10 Cashier Training Tips You Need to Know (and Implement)



The staff who operate your cash registers are on the front lines of your battle for success. More than anyone else, a well-trained cashier can make or break a customer’s experience in your store. Learn the top tips for optimal training, and you and your patrons will see positive results.

More Efficient Checkouts

When payments are processed accurately and quickly, lines move faster, customers are happier and your receipts are balanced at the end of the day. Incorporate the following ideas into your business model to bring about maximum cash register staff efficiency:

  • Make sure your point-of-sale system (POS) is modern, easy to use and able to receive mobile payments from all devices. It’s easy to teach your staff about the ins and outs of such a solution, and customers can use the payment option of their choice. You may even want to change to a POS system that provides digital receipts to save on the time and trouble of loading new receipt rolls.
  • If you haven’t already done so, upgrade your POS to one that accepts mobile payments. Thanks to technology called near field communication (NFC), customers can now put their mobile device near your NFC-enabled reader to initiate a secure, encrypted transaction that only takes seconds to process. Since an increasing number of customers are no longer carrying cash but almost always have their phones close at hand, upgrading to mobile payment acceptance can enable your cashiers to serve customers who would otherwise be unable to make purchases in your store.
  • Train your staff on the layout of the register’s keyboard or screen. There is a steep learning curve for new cashiers, especially when it comes to becoming accustomed to where each item of merchandise is located on the screen or keyboard. With each added item, the amount of icons grows, and the task of remembering where everything is becomes harder. To combat the stress, provide your staff members with screen shots or printouts of the layout. Encourage them to take these home and study them for a day or two. Learning can happen better if stress levels are low.
  • Use resources such as YouTube videos or webinars from your payment processing company. These training tools can be invaluable for everyone involved.

Combatting Fraud

The busier your cash registers become, the more susceptible you are to fraud. Teach your staff best practices to minimize the chances of a hacker breaking through:

  • Go over some of the warning signs that a customer is up to no good with your staff. The customer might seem uptight or nervous. They may not have a wallet or purse and may instead carry their credit card in their hand. They may be buying a very expensive item, all the while trying to rush the transaction or distract the cashier. Often, fraudsters make multiple purchases in a short period of time and prefer to do their buying during a retailer’s busiest season or time of the day.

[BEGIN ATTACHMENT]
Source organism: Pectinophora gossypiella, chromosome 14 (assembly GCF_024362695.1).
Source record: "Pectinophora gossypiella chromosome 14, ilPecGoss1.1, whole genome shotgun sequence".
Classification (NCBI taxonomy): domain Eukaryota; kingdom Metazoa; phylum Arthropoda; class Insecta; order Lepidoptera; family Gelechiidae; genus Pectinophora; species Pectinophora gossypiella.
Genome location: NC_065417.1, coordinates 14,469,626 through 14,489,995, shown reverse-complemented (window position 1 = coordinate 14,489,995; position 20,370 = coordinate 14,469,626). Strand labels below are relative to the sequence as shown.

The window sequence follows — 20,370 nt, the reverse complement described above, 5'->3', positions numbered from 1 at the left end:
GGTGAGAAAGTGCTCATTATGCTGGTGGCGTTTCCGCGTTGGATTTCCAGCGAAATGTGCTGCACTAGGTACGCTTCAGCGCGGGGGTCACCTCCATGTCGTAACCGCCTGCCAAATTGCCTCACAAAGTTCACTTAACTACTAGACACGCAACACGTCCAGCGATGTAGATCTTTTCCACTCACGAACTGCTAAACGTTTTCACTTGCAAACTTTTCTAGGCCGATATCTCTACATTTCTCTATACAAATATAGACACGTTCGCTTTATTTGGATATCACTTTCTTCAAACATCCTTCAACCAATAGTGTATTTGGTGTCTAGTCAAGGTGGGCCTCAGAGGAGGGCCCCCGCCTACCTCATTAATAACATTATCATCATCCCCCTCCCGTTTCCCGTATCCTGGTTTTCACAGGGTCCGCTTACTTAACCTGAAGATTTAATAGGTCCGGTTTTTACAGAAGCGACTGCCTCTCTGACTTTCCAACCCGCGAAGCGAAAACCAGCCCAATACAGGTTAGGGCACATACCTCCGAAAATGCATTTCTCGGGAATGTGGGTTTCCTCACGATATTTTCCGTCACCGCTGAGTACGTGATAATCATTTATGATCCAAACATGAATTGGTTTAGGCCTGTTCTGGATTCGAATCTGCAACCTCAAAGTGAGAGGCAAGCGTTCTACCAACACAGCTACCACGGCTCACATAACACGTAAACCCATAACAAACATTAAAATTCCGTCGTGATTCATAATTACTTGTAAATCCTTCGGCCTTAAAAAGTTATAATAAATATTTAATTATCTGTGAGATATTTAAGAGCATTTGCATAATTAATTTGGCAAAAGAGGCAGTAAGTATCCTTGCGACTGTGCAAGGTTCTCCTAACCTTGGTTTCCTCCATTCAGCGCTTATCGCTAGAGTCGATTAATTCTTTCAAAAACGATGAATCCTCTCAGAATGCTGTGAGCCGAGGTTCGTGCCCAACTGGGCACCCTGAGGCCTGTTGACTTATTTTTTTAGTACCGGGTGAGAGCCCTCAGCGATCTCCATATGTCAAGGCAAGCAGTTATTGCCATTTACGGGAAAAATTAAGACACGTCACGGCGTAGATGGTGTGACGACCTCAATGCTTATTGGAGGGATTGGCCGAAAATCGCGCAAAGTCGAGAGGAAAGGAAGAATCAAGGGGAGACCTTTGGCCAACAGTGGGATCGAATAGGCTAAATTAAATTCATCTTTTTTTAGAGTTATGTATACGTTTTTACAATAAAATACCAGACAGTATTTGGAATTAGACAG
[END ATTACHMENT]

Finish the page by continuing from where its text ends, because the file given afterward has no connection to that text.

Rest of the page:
• Instruct cashiers to also be on the lookout for messages such as “lost or stolen card” that may show up on the POS system after the card is swiped. Another red flag is if the signature on the back of the customer’s card does not match the one on the transaction receipt.
  • Put a protocol in place should a cashier spot a potential criminal. Some businesses come up with code words so as not to spook the customer or other shoppers. Have a senior staff member available at all times to address these issues immediately when they arise. That person can then contact the secure merchant services company and alert them to your suspicion that the transaction is fraudulent. Specify that you have a “code 10 authorization request,” and the customer service representative will take you or your senior staff member through the process of determining whether fraud occurred.

Dealing with Angry Customers

Like it or not, unhappy patrons are a part of every business. Since you can’t avoid them no matter how hard you try, prepare your staff in advance for the inevitable with these tips:

  • Develop a protocol that addresses the most frequent complaints and customer scenarios as well as the proper strategies for dealing with them. Be sure that every staff member has been trained on all aspects of this document, understands them and has the opportunity to ask any questions they may have.
  • During your training session, use videos or skits to show your staff the most common negative customer interactions as well as the best ways to resolve the situations. Afterwards, conduct role-playing sessions to give employees a chance to practice positive listening and problem-solving strategies in a safe, nonjudgmental environment.
  • Make sure your staff understands what solutions they are authorized to offer. For example, can they issue refunds, or must they obtain a supervisor’s approval?

From the time you open your doors in the morning until the last customer leaves, your cashiers are often the only representatives of your business with whom customers interact. Although checking out should only take a minute or two, patrons will walk out with a lasting memory of the friendly, helpful and efficient cashier who guided them effortlessly through the payment process. Make sure your loyal customers receive this top-of-the-line care by preparing your cashiers in advance with thorough training. Provide this instruction during a time when the store is quiet and distractions are at a minimum. When you do, you will have staff who are less stressed and more equipped to deal with virtually any situation as well as satisfied customers who feel respected and taken seriously.